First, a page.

Cramming for finals

December 11, 2000

Cramming for finals


As the holidays approach, the semester ends. Finals are on the horizon. Stress becomes intense.

As a college student, I know how hard it can be at this time of year.


So I spoke with Marie E. Nowakowski, a licensed psychologist and student consultant at Hagerstown Community College; Linda Fernandez, director for curriculum and professional development for Washington County Board of Education; and Nanette Hatzes, director of the Learning Center at Penn State Mont Alto. They had helpful tips on how we can deal with this year-end pressure:

HEIGHT="6" ALT="* "> First, clarify what your teacher wants. Is the final comprehensive - a composite of everything taught throughout the semester - or just the last test of a series?

HEIGHT="6" ALT="* "> What methods did the teacher use? Did he like to lecture and give notes from the board? Or did he teach from handouts?


"Most students study subject matter that is unimportant and get confused," Nowakowski says.

HEIGHT="6" ALT="* "> Don't cram. This makes preparing for finals overwhelming. You will understand but won't remember. Link your studies to current events in your life. What does the material mean to you?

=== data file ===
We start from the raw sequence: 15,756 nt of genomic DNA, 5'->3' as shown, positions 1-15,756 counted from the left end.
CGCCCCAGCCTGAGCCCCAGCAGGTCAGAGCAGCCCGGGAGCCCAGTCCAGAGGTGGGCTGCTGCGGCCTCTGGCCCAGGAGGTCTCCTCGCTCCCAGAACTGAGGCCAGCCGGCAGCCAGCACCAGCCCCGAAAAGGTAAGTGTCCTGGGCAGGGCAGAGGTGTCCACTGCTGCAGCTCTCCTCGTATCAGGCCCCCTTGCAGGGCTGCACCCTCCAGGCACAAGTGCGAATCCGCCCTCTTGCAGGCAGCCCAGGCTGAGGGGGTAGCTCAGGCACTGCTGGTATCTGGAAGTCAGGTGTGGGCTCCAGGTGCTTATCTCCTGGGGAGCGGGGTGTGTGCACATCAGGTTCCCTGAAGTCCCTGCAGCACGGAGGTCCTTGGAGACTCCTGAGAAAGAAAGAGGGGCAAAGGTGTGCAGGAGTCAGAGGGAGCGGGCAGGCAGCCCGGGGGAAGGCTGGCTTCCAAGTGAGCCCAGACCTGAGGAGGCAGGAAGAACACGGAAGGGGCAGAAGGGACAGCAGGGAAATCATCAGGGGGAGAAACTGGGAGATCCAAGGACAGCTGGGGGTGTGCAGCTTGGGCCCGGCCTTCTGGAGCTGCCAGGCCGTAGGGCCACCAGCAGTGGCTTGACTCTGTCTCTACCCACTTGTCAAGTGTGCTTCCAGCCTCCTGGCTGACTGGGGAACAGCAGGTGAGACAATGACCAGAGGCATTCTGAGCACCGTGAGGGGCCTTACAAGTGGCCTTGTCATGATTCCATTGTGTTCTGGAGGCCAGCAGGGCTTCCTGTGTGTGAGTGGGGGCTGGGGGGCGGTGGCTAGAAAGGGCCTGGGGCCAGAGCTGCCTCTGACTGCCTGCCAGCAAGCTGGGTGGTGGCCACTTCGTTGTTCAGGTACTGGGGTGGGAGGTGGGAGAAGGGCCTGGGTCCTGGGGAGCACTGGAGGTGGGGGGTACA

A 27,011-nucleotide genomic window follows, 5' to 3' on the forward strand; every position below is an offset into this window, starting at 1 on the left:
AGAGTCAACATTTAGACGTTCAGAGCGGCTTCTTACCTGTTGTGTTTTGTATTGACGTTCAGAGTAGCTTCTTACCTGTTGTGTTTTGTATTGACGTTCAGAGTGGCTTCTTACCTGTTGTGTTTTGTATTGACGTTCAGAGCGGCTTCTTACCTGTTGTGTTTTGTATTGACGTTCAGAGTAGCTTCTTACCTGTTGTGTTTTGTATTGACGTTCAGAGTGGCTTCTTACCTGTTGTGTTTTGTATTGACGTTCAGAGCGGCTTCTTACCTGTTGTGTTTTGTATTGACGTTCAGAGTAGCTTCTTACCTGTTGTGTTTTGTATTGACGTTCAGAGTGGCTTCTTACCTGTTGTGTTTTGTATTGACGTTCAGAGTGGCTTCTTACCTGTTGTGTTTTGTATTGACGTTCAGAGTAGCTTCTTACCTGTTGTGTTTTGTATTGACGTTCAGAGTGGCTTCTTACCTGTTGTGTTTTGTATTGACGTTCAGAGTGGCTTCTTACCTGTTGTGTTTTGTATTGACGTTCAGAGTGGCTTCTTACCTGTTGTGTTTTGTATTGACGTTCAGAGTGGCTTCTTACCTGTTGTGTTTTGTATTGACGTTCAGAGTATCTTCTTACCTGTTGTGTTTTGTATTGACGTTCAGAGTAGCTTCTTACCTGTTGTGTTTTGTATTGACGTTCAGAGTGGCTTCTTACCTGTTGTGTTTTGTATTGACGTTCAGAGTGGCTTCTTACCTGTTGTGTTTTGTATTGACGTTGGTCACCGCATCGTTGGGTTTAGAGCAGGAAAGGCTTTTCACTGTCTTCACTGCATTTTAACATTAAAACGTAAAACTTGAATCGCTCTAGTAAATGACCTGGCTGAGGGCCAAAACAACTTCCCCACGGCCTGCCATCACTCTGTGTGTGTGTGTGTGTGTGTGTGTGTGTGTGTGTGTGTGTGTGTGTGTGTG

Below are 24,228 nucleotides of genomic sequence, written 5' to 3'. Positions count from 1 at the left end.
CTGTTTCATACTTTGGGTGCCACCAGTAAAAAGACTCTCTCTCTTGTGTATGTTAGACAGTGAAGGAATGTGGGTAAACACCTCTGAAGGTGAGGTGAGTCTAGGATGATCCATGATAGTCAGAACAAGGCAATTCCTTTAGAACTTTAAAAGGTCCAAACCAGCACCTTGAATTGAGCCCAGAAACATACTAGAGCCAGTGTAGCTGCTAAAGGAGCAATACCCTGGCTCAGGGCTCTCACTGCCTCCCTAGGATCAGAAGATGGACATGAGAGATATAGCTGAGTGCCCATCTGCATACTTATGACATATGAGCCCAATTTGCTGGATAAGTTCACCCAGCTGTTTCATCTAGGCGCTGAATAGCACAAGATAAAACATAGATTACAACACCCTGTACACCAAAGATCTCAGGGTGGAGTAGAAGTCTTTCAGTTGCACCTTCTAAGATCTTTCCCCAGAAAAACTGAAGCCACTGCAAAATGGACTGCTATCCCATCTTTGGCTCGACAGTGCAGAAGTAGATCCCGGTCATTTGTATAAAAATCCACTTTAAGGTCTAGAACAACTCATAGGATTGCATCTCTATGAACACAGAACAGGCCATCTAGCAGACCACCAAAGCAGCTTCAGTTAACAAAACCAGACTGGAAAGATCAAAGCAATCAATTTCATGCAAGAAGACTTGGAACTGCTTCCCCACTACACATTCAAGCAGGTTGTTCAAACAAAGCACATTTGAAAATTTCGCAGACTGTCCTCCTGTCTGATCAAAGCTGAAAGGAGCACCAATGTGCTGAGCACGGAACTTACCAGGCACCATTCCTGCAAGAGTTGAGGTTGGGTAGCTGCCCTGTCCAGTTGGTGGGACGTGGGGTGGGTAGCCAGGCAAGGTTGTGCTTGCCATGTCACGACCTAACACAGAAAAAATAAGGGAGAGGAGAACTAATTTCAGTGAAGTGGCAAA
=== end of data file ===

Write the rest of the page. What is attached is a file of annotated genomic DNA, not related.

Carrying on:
HEIGHT="6" ALT="* "> Group studying is beneficial. Having a partner to quiz and question will help. You can ask each other a question in several different ways.

HEIGHT="6" ALT="* "> Don't expect to do well without studying. In the days leading up to a test, manage your time wisely, but don't overstudy.

HEIGHT="6" ALT="* "> Take a break after a period of time.

HEIGHT="6" ALT="* "> Try to get some exercise to help blood flow to the brain.

HEIGHT="6" ALT="* "> Eat right.

HEIGHT="6" ALT="* "> Get plenty of rest.

HEIGHT="6" ALT="* "> "About five minutes before your test, think about the best thing that has ever happened to you," Hatzes says.

The Herald-Mail Articles